Hope springs eternal on the sandlot


Aahhh, springtime. When a young man’s mind turns to thoughts of baseball. Our national pastime was on full display on every level on May 4 in our fine city. The University of Puget Sound team finished their season. While they lost both of their games, they recognized the seven seniors who finished their collegiate playing careers, as well as their senior student assistant and assistant head coach Bob Walz, who completed his 25th season on the staff.

Over at the Heidelberg complex and Foss High School, high school squads competed in the West Central District playoffs. Some younger boys competed in little league action, while even younger kids played t-ball. Later that evening next door at Cheney Stadium, the Tacoma Rainiers faced off against the Albuquerque Isotopes in the Pacific Coast League, one step below Major League Baseball.

Our April 28 issue had a front-page article about Lakeview Hope Academy, an elementary school in Lakewood. Three surprise visitors made an appearance: Rainiers players Austin Nola and Matt Tenuta and team mascot Rhubarb.

The children had an opportunity to pose questions to the players. They both began playing the sport at a younger age than the fifth-graders they were speaking to. Part of the appeal of the sport was that, while a team sport, baseball requires specialized skills that can be practiced without the need for coaches and teammates present. They discussed hitting the batting cage. One mentioned taping up a strike zone on the side of his childhood home and practicing placing a pitch within the box.

The school shares its campus with the Gary and Carol Milgard Family Hope Center, a facility of the Boys & Girls Clubs of South Puget Sound.

One of reporters in attendance, a 61-year-old white male sports writer, was very impressed with the school complex. The Lakeview Elementary School he attended as a child was torn down and replaced in 2008 with the Lakeview Hope Academy.

Hats off to the Clover Park School District for placing a few historical artifacts at the front lobby of the school. Among the old black and white photographs was a team picture of his little league team from 1965, with him sporting a Tacoma Giants ball cap.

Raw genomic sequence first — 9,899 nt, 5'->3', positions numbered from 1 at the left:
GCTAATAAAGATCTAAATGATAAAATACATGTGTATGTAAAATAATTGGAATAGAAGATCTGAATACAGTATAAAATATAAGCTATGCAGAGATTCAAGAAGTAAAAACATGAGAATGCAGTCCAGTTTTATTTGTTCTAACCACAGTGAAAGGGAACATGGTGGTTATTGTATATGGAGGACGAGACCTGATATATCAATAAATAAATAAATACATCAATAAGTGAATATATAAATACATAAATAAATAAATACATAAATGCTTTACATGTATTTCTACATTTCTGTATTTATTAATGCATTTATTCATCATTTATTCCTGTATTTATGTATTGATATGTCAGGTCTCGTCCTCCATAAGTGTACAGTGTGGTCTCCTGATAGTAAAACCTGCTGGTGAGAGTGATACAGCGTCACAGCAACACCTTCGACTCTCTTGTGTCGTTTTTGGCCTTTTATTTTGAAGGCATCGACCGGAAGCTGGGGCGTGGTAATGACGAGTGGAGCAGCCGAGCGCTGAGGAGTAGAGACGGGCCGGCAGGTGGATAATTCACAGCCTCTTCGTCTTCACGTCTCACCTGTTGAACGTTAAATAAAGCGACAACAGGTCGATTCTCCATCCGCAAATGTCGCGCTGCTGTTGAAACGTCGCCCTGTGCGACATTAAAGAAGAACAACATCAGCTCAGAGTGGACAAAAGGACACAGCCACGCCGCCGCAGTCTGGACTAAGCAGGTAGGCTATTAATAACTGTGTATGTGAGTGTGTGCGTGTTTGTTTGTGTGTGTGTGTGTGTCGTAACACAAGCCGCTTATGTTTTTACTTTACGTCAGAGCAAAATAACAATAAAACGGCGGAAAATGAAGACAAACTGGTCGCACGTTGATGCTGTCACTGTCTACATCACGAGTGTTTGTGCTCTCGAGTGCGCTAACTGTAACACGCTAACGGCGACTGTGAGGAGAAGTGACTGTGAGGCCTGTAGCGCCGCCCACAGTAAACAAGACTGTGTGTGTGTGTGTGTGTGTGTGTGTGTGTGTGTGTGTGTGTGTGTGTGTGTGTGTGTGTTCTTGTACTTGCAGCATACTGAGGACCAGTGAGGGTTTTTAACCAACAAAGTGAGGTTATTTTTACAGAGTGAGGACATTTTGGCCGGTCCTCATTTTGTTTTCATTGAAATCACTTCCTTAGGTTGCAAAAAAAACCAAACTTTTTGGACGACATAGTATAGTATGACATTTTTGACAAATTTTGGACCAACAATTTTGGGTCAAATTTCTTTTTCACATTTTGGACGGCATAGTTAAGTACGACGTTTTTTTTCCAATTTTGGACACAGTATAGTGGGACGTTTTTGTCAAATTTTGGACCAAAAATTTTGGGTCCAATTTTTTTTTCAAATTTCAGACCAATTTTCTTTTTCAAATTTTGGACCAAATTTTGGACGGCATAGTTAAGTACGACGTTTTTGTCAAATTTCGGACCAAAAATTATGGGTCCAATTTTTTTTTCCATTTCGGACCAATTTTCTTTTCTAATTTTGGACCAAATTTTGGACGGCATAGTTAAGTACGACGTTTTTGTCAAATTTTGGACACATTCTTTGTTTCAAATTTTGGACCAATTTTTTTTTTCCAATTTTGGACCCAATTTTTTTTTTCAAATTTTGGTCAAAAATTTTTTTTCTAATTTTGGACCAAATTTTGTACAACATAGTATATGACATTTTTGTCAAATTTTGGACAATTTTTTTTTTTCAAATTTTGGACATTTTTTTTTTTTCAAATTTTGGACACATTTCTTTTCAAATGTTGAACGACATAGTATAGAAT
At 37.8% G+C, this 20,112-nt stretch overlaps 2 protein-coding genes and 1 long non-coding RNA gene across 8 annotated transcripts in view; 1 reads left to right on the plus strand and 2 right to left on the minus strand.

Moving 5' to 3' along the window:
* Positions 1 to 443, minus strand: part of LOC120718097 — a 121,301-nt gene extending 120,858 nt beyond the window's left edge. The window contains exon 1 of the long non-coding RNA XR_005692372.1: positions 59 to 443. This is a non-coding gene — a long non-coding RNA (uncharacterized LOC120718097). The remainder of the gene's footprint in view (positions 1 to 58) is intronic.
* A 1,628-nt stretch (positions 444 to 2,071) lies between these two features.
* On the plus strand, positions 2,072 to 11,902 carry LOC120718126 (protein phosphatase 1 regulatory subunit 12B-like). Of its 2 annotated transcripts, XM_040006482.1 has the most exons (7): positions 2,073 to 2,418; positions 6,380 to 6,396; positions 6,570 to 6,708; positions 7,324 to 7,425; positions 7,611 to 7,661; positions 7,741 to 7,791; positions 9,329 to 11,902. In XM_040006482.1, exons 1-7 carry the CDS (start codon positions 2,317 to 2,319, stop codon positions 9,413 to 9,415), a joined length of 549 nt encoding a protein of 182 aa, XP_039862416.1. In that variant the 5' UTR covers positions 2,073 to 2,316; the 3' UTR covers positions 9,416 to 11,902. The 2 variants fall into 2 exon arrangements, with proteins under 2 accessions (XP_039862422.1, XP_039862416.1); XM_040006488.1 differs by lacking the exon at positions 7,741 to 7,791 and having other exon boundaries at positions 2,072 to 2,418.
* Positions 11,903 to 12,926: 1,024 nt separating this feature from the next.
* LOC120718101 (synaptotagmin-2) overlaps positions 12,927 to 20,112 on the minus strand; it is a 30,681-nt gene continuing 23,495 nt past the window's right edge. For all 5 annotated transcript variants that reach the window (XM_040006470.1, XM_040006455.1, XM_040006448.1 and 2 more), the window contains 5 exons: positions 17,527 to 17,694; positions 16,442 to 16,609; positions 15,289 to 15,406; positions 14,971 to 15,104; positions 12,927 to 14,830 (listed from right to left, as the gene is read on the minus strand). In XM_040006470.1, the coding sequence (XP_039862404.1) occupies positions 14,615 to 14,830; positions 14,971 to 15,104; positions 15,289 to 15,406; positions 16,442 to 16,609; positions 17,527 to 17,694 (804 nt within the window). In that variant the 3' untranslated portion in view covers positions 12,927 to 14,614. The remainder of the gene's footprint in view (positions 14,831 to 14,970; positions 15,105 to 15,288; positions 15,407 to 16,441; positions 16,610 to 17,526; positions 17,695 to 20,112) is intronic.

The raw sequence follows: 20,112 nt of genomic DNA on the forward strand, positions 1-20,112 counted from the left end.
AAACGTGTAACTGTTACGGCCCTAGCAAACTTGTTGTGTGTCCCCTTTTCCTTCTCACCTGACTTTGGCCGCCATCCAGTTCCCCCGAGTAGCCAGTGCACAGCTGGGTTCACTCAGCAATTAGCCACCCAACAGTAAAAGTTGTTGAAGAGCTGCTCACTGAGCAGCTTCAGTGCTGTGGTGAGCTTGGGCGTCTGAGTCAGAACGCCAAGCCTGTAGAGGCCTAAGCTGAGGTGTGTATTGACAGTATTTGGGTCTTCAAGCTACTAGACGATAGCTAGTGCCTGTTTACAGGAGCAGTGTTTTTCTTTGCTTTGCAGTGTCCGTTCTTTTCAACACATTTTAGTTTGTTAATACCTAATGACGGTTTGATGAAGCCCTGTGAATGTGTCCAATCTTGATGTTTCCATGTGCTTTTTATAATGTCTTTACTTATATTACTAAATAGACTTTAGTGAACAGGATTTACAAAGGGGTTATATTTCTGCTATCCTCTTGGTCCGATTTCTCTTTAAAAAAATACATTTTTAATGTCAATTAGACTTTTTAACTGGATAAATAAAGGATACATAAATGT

He noted the neighborhood in his youth had many families with a military connection, generally households with a father retired from active-duty status. It was a working-class neighborhood, full of adults with blue-collar jobs striving to provide for their families. The kids had various ethnic backgrounds – white, black, Hispanic, Asian, etc…… Think of the movie “The Sandlot” and the kids playing baseball in that fictional, 1960s neighborhood.

Today, the children in the neighborhood can play in the gym at the club; some play basketball on the new courts outside or play tetherball. Some things have changed, such as the school; a few older homes have been demolished and replaced with new houses. One thing that has not is the baseball field in the corner of the campus. It gets little use, to no surprise. Of the millions of dollars spent on that campus, it does not appear the ball field received a penny.

Perhaps some person or organization may take that on as a community service project. Could that forlorn, abandoned diamond in the rough become a future field of dreams? Could one of those boys at Lakeview be playing for the L.A. Dodgers in 15 years, just like Benny “the Jet” Rodriguez?

Many adults wring their hands about our society being so deeply divided along lines of race, class and political ideology. We prefer to watch the children play, too busy living the American dream to even notice.







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